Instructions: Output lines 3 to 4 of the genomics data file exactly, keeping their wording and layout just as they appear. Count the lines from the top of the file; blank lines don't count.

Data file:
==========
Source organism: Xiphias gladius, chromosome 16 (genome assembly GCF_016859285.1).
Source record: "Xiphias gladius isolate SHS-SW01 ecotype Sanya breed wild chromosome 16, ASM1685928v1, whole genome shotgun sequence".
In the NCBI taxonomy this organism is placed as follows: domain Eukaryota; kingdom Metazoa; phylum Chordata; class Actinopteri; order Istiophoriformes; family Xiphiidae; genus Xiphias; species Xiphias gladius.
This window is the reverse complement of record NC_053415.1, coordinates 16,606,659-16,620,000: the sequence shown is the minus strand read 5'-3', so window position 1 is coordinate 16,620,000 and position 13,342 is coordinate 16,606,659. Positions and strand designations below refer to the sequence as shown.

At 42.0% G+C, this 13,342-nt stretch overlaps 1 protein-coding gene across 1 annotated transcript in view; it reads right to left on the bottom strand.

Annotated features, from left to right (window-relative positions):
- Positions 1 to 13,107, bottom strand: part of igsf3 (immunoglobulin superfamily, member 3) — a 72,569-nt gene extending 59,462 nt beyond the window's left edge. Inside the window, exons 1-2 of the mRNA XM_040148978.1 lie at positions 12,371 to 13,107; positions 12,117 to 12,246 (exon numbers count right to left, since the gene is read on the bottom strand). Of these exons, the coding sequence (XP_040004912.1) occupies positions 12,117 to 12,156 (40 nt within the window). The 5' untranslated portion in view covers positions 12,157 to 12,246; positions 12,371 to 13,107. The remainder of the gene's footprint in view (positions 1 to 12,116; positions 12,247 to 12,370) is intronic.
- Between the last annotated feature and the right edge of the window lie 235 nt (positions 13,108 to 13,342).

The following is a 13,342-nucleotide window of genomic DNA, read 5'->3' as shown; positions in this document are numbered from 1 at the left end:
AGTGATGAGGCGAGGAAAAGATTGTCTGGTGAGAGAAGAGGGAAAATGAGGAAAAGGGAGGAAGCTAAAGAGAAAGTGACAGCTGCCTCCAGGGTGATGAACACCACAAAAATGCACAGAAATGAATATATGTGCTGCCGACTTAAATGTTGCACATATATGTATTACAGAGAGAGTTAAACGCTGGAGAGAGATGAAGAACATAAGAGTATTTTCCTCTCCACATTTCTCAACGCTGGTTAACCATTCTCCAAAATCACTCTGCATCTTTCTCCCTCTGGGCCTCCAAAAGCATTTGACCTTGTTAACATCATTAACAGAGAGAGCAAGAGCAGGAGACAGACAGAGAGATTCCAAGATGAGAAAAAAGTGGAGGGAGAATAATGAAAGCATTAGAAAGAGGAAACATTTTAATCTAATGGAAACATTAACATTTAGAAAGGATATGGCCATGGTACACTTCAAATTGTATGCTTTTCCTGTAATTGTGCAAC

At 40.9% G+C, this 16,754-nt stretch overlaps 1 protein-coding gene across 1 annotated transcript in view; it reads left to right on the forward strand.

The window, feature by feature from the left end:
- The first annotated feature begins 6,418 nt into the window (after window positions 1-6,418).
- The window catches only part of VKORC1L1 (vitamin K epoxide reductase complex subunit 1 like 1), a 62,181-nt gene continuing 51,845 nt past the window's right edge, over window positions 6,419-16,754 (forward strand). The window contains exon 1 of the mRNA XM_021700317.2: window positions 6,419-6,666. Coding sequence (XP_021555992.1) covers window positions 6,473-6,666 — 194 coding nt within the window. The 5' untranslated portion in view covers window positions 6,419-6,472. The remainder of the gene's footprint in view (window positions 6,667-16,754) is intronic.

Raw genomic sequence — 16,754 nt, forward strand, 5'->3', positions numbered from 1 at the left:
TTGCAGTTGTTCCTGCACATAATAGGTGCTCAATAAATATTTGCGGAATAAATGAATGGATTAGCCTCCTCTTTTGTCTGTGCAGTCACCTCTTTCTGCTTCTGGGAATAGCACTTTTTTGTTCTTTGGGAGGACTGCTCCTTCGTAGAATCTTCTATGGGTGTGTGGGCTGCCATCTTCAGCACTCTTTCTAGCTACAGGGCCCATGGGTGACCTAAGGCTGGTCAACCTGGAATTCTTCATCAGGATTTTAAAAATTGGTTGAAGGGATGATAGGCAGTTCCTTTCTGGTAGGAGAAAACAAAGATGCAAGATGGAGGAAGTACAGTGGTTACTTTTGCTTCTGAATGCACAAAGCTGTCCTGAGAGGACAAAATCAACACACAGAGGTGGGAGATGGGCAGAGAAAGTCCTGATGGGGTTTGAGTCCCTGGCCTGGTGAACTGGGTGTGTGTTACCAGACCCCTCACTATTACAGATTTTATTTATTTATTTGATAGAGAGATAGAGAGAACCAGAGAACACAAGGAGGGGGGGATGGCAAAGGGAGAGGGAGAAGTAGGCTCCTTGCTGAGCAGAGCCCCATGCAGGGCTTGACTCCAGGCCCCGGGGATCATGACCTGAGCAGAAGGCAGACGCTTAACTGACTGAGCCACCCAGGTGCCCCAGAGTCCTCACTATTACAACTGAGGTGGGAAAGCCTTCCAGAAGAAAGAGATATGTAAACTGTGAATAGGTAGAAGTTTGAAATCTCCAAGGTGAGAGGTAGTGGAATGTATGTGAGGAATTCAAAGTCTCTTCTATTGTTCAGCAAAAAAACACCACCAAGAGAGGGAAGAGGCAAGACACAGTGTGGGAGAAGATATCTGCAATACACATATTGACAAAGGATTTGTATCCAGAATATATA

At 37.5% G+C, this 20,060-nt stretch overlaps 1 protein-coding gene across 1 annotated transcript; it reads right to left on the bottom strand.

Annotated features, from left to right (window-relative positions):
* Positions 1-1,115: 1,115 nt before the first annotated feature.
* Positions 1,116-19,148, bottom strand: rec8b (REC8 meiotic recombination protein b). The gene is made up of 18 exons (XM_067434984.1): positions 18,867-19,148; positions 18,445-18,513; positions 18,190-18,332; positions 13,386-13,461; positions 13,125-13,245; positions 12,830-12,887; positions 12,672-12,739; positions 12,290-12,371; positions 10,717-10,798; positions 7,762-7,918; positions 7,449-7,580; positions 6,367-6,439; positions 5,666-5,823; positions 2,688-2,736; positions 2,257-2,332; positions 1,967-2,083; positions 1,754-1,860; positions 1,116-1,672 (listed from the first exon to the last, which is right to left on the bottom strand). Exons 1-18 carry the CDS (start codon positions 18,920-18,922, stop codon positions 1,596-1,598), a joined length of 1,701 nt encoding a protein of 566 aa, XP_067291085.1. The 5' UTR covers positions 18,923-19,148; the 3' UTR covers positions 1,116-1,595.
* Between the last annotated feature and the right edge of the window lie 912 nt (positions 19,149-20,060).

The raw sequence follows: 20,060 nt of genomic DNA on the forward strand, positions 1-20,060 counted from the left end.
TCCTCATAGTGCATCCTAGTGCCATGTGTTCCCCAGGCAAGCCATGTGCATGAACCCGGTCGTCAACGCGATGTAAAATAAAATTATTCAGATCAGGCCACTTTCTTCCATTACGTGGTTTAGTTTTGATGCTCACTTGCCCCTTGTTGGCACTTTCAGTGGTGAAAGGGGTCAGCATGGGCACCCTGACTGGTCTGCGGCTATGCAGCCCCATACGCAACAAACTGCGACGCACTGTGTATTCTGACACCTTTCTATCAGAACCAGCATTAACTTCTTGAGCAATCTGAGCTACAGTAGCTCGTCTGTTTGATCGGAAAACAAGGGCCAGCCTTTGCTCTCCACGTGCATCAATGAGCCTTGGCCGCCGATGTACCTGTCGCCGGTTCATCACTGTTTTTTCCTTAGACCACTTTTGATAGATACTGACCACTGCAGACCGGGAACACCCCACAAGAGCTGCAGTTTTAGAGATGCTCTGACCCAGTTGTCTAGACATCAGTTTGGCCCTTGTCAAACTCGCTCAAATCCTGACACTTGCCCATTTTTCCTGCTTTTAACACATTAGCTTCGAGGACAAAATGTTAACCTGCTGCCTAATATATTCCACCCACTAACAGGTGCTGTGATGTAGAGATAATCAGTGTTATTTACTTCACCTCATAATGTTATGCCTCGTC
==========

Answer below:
In the NCBI taxonomy this organism is placed as follows: domain Eukaryota; kingdom Metazoa; phylum Chordata; class Actinopteri; order Istiophoriformes; family Xiphiidae; genus Xiphias; species Xiphias gladius.
This window is the reverse complement of record NC_053415.1, coordinates 16,606,659-16,620,000: the sequence shown is the minus strand read 5'-3', so window position 1 is coordinate 16,620,000 and position 13,342 is coordinate 16,606,659. Positions and strand designations below refer to the sequence as shown.